Just one ATMPeople are wondering in disbelief at the government’s callous approach.
Depleting foreign exchange reserves are one half of the story; the other is how we cultivate an atmosphere to guarantee that we are not in short supply. The advice by the Immigration Office to travellers to carry $200 in cash when entering Nepal through the main thoroughfare is mainly the reason for the uproar among people, wondering in disbelief at the government’s callous approach to the handling of the situation. The authorities curiously fail to contemplate the consequences of their actions or their inaction meted out to tourists even before they set foot in Nepal. Is it a sense of foreboding of what the travellers are to expect during their trip?
The million-dollar question remains: Who are the officials that come up with such brilliant ideas, and how does it get sanctioned by the ministry? At a time when digital payment has become the norm in exchanging the standard measure of value, expedited primarily by the Covid-19 pandemic, Nepal’s Immigration Office has decided to reverse the trend by asking people to pay for their visa in cash. The ludicrous reason is the availability of just one ATM at the airport. And the advice on carrying paper money is primarily to alleviate the problem of overcrowding at the airport.
When a country like ours depends on tourism for foreign exchange reserves, especially given the current economic situation, the authorities should have gone all out of their way to cover every gap related to infrastructural deficiency, especially that which facilitates the payment for a visa. And why is there just a single ATM at an international airport? But instead, the Immigration Office unabashedly issues such senseless advice adding more doubt to the mind of the weary traveller. It clearly shows the divide between what is necessary and the means we go about achieving it.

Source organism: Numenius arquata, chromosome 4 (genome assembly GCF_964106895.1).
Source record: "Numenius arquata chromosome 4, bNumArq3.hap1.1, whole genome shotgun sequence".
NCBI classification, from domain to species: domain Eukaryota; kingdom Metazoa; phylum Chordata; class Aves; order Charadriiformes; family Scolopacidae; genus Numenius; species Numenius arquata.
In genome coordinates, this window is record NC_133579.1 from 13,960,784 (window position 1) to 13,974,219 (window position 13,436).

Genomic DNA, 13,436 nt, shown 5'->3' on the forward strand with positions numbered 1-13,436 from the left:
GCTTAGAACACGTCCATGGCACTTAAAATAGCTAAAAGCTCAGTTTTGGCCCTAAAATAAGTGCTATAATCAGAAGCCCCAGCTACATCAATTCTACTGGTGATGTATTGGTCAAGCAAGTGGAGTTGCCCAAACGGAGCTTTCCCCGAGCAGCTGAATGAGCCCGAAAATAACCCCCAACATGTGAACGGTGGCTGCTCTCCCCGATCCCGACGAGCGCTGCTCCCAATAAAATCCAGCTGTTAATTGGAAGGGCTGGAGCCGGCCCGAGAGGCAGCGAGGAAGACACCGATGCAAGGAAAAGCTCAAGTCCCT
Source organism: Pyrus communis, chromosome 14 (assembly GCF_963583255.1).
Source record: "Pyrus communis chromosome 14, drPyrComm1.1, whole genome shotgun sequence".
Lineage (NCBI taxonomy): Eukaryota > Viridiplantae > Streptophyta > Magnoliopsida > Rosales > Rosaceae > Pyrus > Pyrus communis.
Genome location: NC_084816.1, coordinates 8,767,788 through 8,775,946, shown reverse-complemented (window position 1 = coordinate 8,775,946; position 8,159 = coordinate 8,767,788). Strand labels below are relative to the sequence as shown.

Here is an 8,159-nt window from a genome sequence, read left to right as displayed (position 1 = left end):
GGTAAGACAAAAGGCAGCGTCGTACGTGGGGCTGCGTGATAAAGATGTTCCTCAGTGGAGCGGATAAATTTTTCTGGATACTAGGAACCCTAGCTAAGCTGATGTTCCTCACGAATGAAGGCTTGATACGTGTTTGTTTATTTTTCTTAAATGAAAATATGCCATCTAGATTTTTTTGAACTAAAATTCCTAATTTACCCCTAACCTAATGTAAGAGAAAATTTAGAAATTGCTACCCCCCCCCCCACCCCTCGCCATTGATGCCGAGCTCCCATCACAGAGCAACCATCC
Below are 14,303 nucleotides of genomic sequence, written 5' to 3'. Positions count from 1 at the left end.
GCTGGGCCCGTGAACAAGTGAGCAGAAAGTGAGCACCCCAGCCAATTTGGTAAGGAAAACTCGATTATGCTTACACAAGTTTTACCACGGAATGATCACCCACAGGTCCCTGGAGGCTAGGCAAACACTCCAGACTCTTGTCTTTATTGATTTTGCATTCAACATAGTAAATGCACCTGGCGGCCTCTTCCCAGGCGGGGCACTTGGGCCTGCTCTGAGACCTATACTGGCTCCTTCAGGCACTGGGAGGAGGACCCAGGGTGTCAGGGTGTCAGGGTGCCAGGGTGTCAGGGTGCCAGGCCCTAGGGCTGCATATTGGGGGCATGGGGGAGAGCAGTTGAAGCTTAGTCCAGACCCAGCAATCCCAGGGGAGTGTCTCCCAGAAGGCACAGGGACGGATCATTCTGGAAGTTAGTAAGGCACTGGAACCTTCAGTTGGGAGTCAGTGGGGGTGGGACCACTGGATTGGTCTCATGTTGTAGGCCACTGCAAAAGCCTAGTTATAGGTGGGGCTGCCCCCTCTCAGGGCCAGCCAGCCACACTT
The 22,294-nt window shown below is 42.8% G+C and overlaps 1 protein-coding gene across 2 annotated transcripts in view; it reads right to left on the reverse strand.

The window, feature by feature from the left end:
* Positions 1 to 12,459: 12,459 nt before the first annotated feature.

It’s hurdles all the way for the tourists, limitations before they enter and interestingly enough, it doesn’t stop there. Nepal is fortunate that most travellers report having a fabulous time mingling with friendly people and an envious natural landscape. Apart from that, what infrastructural investments has the government made to cater to the needs of the tourists? More importantly, is there a plan to attract tourists at all? If the authorities expect tourists to come to Nepal for a casual lie in hotel rooms, they are on a hiding to nothing in the long run.
We are gradually seeing the revival of tourism in the country. In March alone, the country received 42,006 tourists, the highest monthly arrivals in almost two years. And close to 5,500 tourists made their way through the gates last Saturday. It has taken a long time for people to muster the courage to move again. With the pandemic threatening sporadically, one is uncertain how long this relatively safe environment is to last. Unless it is in the authorities’ grand scheme of things to scupper every opportunity that could allow some normalcy in the tourism industry, they certainly need to get their act together.